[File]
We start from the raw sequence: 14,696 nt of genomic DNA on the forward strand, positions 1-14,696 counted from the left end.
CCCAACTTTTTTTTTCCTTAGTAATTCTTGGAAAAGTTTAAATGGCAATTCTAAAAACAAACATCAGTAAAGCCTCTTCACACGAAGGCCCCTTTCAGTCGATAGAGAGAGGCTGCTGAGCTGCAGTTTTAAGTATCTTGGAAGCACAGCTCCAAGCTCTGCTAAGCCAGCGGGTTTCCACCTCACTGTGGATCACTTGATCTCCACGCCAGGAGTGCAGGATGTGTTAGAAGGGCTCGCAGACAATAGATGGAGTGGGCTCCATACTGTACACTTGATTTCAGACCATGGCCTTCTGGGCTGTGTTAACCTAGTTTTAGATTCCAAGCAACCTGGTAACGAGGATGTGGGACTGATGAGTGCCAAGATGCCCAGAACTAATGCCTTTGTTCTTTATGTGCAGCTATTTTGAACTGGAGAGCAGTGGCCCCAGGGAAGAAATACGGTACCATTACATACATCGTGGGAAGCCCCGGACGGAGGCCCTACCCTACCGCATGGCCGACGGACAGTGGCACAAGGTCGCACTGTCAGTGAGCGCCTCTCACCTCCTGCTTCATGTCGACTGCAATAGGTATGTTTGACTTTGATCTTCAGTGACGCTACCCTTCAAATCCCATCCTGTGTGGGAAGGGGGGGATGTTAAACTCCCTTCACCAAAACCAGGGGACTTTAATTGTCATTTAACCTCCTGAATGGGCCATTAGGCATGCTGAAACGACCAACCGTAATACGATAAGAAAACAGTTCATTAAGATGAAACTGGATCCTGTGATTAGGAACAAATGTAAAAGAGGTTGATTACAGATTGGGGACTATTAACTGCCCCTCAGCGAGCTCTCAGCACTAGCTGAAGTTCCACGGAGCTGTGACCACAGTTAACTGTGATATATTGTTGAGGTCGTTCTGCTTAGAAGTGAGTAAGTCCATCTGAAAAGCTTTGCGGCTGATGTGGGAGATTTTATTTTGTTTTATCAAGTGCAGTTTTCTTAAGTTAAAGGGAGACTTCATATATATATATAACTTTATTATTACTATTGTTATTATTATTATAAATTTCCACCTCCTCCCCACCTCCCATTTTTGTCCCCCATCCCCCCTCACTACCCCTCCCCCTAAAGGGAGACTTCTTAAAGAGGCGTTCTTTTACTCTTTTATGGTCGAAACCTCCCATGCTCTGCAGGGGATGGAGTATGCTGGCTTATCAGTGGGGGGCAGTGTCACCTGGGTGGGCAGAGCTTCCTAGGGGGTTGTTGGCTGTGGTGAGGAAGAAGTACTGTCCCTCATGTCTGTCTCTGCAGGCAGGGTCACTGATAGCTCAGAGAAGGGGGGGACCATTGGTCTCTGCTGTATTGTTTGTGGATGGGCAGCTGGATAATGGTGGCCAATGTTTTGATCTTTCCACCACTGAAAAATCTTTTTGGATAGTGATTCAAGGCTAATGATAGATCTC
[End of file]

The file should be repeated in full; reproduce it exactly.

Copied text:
We start from the raw sequence: 14,696 nt of genomic DNA on the forward strand, positions 1-14,696 counted from the left end.
CCCAACTTTTTTTTTCCTTAGTAATTCTTGGAAAAGTTTAAATGGCAATTCTAAAAACAAACATCAGTAAAGCCTCTTCACACGAAGGCCCCTTTCAGTCGATAGAGAGAGGCTGCTGAGCTGCAGTTTTAAGTATCTTGGAAGCACAGCTCCAAGCTCTGCTAAGCCAGCGGGTTTCCACCTCACTGTGGATCACTTGATCTCCACGCCAGGAGTGCAGGATGTGTTAGAAGGGCTCGCAGACAATAGATGGAGTGGGCTCCATACTGTACACTTGATTTCAGACCATGGCCTTCTGGGCTGTGTTAACCTAGTTTTAGATTCCAAGCAACCTGGTAACGAGGATGTGGGACTGATGAGTGCCAAGATGCCCAGAACTAATGCCTTTGTTCTTTATGTGCAGCTATTTTGAACTGGAGAGCAGTGGCCCCAGGGAAGAAATACGGTACCATTACATACATCGTGGGAAGCCCCGGACGGAGGCCCTACCCTACCGCATGGCCGACGGACAGTGGCACAAGGTCGCACTGTCAGTGAGCGCCTCTCACCTCCTGCTTCATGTCGACTGCAATAGGTATGTTTGACTTTGATCTTCAGTGACGCTACCCTTCAAATCCCATCCTGTGTGGGAAGGGGGGGATGTTAAACTCCCTTCACCAAAACCAGGGGACTTTAATTGTCATTTAACCTCCTGAATGGGCCATTAGGCATGCTGAAACGACCAACCGTAATACGATAAGAAAACAGTTCATTAAGATGAAACTGGATCCTGTGATTAGGAACAAATGTAAAAGAGGTTGATTACAGATTGGGGACTATTAACTGCCCCTCAGCGAGCTCTCAGCACTAGCTGAAGTTCCACGGAGCTGTGACCACAGTTAACTGTGATATATTGTTGAGGTCGTTCTGCTTAGAAGTGAGTAAGTCCATCTGAAAAGCTTTGCGGCTGATGTGGGAGATTTTATTTTGTTTTATCAAGTGCAGTTTTCTTAAGTTAAAGGGAGACTTCATATATATATATAACTTTATTATTACTATTGTTATTATTATTATAAATTTCCACCTCCTCCCCACCTCCCATTTTTGTCCCCCATCCCCCCTCACTACCCCTCCCCCTAAAGGGAGACTTCTTAAAGAGGCGTTCTTTTACTCTTTTATGGTCGAAACCTCCCATGCTCTGCAGGGGATGGAGTATGCTGGCTTATCAGTGGGGGGCAGTGTCACCTGGGTGGGCAGAGCTTCCTAGGGGGTTGTTGGCTGTGGTGAGGAAGAAGTACTGTCCCTCATGTCTGTCTCTGCAGGCAGGGTCACTGATAGCTCAGAGAAGGGGGGGACCATTGGTCTCTGCTGTATTGTTTGTGGATGGGCAGCTGGATAATGGTGGCCAATGTTTTGATCTTTCCACCACTGAAAAATCTTTTTGGATAGTGATTCAAGGCTAATGATAGATCTC